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Foreign Research Reactor Spent Nuclear Fuel Acceptance

Locations with U.S. Origin Uranium

Argentina

Australia

Austria

Bangladesh

Belgium

Brazil

Canada

Chile

Colombia

Democratic
Republic of Congo

Denmark

Finland

France

Germany

Greece

Indonesia

Iran

Israel

Italy

Jamaica

Japan

Malaysia

Mexico

Netherlands

Pakistan

Peru

Philippines

Portugal

Romania

Slovakia

Spain

South Africa

South Korea

Sweden

Switzerland

Taiwan

Thailand

Turkey

United Kingdom

Uruguay

Venezuela

 

The objective of the Foreign Research Reactor Spent Nuclear Fuel (FRR SNF) Acceptance program is to assist U.S. nonproliferation policy by encouraging and supporting the reduction and eventual elimination of the use of highly enriched uranium (HEU) in civil commerce worldwide through efforts to repatriate U.S.-origin HEU fuel located in facilities around the globe back to the United States.

Beginning in the 1950s, the United States initiated its “Atoms for Peace” program, which provided nuclear technology to foreign nations for peaceful application in exchange for their promise to forego development of nuclear weapons. A major element of this program was the provision of research reactor technology and the HEU needed to fuel the early-design research reactors.

Research reactors have important medical, agricultural, and industrial applications; nevertheless, the HEU contained within the fuel elements can also be used in nuclear weapons. To maintain control over this U.S.-origin material, the spent fuel was returned to the United States. It was then chemically separated or “reprocessed” to extract the uranium remaining.

Before 1964, the United States and the countries operating these reactors entered into individual bilateral agreements to lease the enriched uranium, with specific provisions to return the material after use. After 1964, most agreements were changed to permit the sale of the material to the foreign country. However, those nations were eligible to participate in a program known as the “Off-Site Fuels Policy,” which continued to accept foreign research reactor fuel. In 1978, the United States launched its Reduced Enrichment for Research Test Reactors (RERTR) program, which promoted reactor conversion to low-enriched uranium (LEU) fuel. From the start of the RERTR program, reactor operators made it clear that their willingness to convert was contingent upon DOE’s continued acceptance for some period of both HEU and LEU SNF. If DOE did not accept SNF, this would be a disincentive for reactor conversion because there would be no disposition path for SNF fuels.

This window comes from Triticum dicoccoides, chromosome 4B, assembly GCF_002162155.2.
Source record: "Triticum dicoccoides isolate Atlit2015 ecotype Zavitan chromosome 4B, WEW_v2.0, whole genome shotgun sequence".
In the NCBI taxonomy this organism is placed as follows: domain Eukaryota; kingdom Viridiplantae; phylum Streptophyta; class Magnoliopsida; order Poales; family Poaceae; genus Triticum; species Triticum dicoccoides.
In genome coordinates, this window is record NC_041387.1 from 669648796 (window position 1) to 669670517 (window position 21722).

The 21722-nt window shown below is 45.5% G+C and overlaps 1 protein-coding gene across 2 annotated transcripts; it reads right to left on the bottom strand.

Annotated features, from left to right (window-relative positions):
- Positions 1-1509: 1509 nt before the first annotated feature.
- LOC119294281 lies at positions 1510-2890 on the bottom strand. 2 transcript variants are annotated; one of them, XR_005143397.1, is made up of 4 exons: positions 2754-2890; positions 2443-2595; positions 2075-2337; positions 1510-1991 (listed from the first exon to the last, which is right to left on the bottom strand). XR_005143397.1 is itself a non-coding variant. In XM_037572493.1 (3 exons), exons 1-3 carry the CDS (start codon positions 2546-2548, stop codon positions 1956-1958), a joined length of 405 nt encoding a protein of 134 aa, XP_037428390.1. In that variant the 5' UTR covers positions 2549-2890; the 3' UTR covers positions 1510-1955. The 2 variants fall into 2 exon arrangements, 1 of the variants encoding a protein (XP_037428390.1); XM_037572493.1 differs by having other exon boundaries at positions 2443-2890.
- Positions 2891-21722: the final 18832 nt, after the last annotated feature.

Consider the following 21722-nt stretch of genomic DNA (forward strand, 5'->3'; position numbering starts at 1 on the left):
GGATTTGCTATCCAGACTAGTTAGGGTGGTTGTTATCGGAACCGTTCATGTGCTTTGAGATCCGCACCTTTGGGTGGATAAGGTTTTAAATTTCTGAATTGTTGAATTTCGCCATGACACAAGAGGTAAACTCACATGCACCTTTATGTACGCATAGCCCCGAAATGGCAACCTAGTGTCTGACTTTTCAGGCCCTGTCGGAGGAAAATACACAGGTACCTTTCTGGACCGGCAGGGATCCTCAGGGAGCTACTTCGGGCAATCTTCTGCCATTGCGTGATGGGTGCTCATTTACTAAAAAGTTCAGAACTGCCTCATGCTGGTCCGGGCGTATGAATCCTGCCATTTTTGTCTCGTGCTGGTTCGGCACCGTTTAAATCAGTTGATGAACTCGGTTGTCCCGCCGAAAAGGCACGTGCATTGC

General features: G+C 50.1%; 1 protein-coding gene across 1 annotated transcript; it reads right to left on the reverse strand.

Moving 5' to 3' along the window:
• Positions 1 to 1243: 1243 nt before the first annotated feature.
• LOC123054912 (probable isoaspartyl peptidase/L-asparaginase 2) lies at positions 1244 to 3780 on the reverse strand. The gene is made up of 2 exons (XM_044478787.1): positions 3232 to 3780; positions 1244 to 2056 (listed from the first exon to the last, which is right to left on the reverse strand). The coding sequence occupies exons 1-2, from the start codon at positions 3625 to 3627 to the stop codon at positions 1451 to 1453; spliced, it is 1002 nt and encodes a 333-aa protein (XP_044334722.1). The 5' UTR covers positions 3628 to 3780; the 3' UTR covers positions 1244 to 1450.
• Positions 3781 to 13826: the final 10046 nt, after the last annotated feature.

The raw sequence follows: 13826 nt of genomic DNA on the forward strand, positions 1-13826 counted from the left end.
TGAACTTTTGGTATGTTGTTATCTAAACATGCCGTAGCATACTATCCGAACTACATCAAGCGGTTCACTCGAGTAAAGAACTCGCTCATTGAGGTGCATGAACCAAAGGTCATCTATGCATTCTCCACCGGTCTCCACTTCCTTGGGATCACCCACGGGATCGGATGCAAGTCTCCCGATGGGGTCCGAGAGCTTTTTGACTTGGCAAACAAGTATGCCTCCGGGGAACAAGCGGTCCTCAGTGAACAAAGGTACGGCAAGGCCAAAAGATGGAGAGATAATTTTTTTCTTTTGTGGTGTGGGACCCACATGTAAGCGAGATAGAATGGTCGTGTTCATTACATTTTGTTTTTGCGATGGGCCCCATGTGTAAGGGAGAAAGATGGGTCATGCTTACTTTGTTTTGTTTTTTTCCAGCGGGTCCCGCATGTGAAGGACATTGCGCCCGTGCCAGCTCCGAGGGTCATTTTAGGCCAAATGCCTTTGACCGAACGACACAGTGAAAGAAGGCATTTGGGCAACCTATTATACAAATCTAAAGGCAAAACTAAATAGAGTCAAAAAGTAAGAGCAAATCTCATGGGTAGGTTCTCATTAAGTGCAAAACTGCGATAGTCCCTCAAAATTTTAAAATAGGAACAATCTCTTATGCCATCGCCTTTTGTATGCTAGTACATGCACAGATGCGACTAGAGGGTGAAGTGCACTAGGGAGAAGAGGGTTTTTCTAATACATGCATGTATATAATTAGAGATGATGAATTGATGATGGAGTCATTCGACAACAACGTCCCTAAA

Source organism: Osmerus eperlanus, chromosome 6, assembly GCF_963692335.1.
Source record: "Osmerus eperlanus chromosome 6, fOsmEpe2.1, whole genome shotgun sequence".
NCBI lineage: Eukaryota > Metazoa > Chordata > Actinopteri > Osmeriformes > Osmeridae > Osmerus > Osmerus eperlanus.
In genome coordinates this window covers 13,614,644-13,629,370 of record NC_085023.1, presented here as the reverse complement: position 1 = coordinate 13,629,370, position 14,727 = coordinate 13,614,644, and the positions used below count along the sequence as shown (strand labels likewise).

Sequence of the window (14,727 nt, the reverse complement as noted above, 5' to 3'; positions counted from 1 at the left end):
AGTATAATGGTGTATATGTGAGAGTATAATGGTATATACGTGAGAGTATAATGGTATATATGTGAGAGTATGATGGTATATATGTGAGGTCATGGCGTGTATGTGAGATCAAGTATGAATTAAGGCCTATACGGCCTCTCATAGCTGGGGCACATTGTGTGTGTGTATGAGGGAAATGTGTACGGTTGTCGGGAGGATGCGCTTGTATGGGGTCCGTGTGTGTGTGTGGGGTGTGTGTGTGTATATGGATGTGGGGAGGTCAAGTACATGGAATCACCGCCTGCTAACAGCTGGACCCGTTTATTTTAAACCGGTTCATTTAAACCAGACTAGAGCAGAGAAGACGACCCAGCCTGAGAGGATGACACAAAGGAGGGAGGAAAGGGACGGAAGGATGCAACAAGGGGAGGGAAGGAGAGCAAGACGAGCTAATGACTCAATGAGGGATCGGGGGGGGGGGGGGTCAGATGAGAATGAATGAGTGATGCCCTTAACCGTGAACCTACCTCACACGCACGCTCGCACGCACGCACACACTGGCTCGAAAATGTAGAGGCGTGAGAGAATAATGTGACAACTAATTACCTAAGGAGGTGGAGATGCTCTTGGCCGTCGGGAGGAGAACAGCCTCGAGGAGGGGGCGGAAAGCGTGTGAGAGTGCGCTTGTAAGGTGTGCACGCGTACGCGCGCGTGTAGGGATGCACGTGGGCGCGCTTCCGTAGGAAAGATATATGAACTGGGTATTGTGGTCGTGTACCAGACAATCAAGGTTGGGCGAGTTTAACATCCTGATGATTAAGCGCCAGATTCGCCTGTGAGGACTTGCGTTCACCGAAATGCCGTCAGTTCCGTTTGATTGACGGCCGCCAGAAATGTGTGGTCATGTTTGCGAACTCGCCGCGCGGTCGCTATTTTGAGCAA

The “Off-Site Fuels Policy” expired in 1988 for HEU fuels, and in 1992 for LEU fuels. In 1993, DOE determined that an Environmental Impact Statement (EIS) was needed to evaluate the impacts of implementing a new, long-term FRR SNF Acceptance Policy. The EIS process was begun in October 1993 and concluded with the issuance of the Record of Decision on a Nuclear Weapons Nonproliferation Policy Concerning Foreign Research Reactor Spent Nuclear Fuel (61 Fed. Reg. 25092) on May 13, 1996. DOE issued the ROD announcing the policy, in consultation with the Department of State.

The current FRR SNF Acceptance Policy was designed to complement other nonproliferation programs, specifically the RERTR program. Because implementation of the policy would require substantial interaction among foreign reactor operators and host countries, it was envisioned that the FRR SNF Acceptance program would coordinate extensively with other nonproliferation projects and initiatives.

FRR SNF Acceptance Program Description

  • The program accepts and manages U.S.-origin spent nuclear fuel from 41 countries.
  • The FRR SNF Acceptance program is a voluntary program. High-income countries pay a management and acceptance fee to the United States and pay for the shipment of SNF to the United States. Other-than-high-income countries do not pay this fee, and the United States subsidizes the transportation of their SNF back to the United States.
  • The program accepts both HEU and LEU, although the first priority is HEU.
  • The current program received 31 shipments as of January 2005.
  • In November 2004, the Department of Energyextended the fuel acceptance policy for an additional ten years, until May 12, 2016, for irradiation of eligible fuel, and until May 12, 2019, for fuel acceptance.

Extending the deadline of the program prevents the disruption of important research reactor operations (such as production of medical isotopes) and permits continued fuel acceptance until suitable replacement LEU fuels are qualified and available.